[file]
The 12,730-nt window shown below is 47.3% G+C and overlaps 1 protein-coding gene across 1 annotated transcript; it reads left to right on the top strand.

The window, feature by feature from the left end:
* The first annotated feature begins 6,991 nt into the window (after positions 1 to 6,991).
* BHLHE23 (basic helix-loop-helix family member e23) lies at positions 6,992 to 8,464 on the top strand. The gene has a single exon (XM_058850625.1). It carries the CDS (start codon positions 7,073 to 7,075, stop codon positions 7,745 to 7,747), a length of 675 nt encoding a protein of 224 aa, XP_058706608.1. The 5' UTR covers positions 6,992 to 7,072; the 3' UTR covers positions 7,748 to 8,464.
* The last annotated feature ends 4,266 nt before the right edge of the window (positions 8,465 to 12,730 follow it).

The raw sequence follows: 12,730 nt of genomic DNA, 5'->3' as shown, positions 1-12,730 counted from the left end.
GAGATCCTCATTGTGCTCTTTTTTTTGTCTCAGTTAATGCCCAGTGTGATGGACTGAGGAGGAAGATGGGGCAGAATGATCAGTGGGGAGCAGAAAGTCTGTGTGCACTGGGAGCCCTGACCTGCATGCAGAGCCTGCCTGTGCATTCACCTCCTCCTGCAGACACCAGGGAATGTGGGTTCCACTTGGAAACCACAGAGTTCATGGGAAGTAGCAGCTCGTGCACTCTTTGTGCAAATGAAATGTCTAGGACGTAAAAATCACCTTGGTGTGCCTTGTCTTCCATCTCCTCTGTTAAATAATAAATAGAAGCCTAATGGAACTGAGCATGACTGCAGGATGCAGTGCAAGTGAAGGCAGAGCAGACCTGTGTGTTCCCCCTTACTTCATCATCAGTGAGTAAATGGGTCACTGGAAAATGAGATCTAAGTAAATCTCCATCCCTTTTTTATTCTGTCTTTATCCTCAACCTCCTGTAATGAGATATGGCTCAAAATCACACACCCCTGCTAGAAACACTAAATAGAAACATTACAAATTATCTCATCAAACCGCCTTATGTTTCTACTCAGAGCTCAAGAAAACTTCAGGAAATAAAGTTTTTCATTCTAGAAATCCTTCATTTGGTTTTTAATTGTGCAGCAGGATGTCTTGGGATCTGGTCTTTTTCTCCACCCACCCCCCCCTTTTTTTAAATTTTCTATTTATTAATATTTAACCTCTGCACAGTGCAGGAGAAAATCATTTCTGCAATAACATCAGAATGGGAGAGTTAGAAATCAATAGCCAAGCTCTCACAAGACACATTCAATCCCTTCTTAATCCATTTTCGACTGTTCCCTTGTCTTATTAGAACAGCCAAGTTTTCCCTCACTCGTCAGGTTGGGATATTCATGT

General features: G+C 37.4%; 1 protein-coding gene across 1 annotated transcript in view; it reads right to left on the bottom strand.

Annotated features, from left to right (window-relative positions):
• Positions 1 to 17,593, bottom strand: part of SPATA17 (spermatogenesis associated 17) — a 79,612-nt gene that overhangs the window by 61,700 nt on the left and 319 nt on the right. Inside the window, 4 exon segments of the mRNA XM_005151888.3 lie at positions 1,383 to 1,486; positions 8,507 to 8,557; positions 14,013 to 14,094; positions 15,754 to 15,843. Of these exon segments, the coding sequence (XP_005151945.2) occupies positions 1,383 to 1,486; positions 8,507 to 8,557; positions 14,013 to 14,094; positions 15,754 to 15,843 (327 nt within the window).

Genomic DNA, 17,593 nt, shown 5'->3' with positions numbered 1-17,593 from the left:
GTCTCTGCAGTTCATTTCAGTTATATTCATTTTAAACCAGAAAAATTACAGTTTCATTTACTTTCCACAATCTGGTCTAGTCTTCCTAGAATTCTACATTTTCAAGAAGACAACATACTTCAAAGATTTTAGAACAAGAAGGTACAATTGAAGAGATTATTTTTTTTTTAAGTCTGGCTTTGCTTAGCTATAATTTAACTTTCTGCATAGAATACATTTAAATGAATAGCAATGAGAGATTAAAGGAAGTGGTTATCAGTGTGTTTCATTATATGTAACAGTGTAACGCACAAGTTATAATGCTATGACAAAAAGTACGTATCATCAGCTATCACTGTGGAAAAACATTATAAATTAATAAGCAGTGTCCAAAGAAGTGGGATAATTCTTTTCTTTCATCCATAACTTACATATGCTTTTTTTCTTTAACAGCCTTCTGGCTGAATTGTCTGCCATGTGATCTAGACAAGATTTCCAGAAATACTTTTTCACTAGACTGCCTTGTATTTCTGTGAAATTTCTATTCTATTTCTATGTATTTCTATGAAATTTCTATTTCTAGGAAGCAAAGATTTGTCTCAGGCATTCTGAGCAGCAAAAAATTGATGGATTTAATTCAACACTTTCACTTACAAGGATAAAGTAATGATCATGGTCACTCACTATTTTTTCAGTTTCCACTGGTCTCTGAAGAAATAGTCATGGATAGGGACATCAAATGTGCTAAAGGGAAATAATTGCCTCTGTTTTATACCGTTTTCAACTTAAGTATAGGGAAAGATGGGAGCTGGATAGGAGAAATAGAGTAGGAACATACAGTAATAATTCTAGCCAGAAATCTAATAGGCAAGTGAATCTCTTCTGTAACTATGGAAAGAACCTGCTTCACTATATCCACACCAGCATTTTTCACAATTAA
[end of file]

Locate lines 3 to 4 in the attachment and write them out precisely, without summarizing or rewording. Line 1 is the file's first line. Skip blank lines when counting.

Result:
* The first annotated feature begins 6,991 nt into the window (after positions 1 to 6,991).
* BHLHE23 (basic helix-loop-helix family member e23) lies at positions 6,992 to 8,464 on the top strand. The gene has a single exon (XM_058850625.1). It carries the CDS (start codon positions 7,073 to 7,075, stop codon positions 7,745 to 7,747), a length of 675 nt encoding a protein of 224 aa, XP_058706608.1. The 5' UTR covers positions 6,992 to 7,072; the 3' UTR covers positions 7,748 to 8,464.